Luke 20



This chapter showcases Jesus' wisdom in responding to various challenges, his authority, and his warnings against the hypocrisy of religious leaders in four ways:


  1. Question of Authority (verses 1-8): The religious leaders challenge Jesus' authority and question him about the source of his authority. In response, Jesus asks them about John the Baptist's authority, leaving them unable to answer.
  2. Parable of the Wicked Tenants (verses 9-19): Jesus tells a parable about wicked tenants who mistreat the owner's servants and even kill his son, representing the rejection of God's messengers and ultimately Jesus himself by the religious leaders.

  3. Question about Paying Taxes (verses 20-26): The religious leaders attempt to trap Jesus by asking about paying taxes to Caesar. Jesus responds with the famous statement, "Give back to Caesar what is Caesar's and to God what is God's."
  4. Question about Resurrection (verses 27-40): The Sadducees challenge Jesus with a hypothetical scenario about marriage in the afterlife, trying to undermine the concept of resurrection. Jesus answers by affirming the reality of resurrection and explaining that in the afterlife, people will be like angels, not marrying.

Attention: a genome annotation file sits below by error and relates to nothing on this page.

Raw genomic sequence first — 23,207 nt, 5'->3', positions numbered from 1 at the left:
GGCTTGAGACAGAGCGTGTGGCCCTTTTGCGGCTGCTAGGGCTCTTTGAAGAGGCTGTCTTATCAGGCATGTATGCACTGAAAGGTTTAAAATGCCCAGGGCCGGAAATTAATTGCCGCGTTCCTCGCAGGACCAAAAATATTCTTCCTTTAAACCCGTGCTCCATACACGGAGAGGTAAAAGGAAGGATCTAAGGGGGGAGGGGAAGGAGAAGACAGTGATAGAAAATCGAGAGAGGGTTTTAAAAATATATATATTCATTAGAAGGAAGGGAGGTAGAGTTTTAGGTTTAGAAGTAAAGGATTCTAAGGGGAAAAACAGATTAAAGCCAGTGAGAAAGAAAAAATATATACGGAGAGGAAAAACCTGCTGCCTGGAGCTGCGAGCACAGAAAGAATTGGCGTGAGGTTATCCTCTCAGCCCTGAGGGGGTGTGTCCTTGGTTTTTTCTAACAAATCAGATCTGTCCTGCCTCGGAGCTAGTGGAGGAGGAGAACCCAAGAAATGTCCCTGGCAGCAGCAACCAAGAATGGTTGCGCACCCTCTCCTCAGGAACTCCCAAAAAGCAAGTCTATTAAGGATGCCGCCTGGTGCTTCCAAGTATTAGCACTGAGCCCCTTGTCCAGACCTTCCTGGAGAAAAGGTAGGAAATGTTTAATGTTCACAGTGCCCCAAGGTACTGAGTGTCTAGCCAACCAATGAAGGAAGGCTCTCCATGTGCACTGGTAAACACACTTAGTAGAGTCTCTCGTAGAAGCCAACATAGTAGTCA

5. Question about David's Son (verses 41-44): Jesus poses a question to the Pharisees about the identity of the Messiah, emphasizing that the Messiah is not just the son of David but also his Lord.
  6. Warning against Hypocrisy (verses 45-47): Jesus warns the people about the religious leaders who love to be honored and seen as important but exploit and harm the vulnerable. He condemns their hypocrisy.



"And it came to pass, that on one of those days, as he taught the people in the temple, and preached the gospel, the chief priests and the scribes came upon him with the elders, And spake unto him, saying, Tell us, by what authority doest thou these things? or who is he that gave thee this authority? And he answered and said unto them, I will also ask you one thing; and answer me: The baptism of John, was it from heaven, or of men? And they reasoned with themselves, saying, If we shall say, From heaven; he will say, Why then believed ye him not? But and if we say, Of men; all the people will stone us: for they be persuaded that John was a prophet. And they answered, that they could not tell whence it was. And Jesus said unto them, Neither tell I you by what authority I do these things."


Christ is in Jerusalem and knows His time is short on earth (Luke 18:31-33). Yet, we read in the first verse that He continues to preach the gospel or Good News. In Greek, the word, 'gospel' is εὐαγγελίζω (yoo-ang-ghel-id'-zo). This word means 'Good tidings', or 'good news'. However. Christ had not died, was not yet buried, or even resurrected (1 Cor. 15) according to the gospel we have been given through the apostles. Thus, Christ is most likely referring to passages in the Old Testament (OT) like Isaiah 61 about the coming kingdom of God. The disciples, religious leaders, and surrounding peoples did not fully grasp what Jesus was preaching in the temple at this time.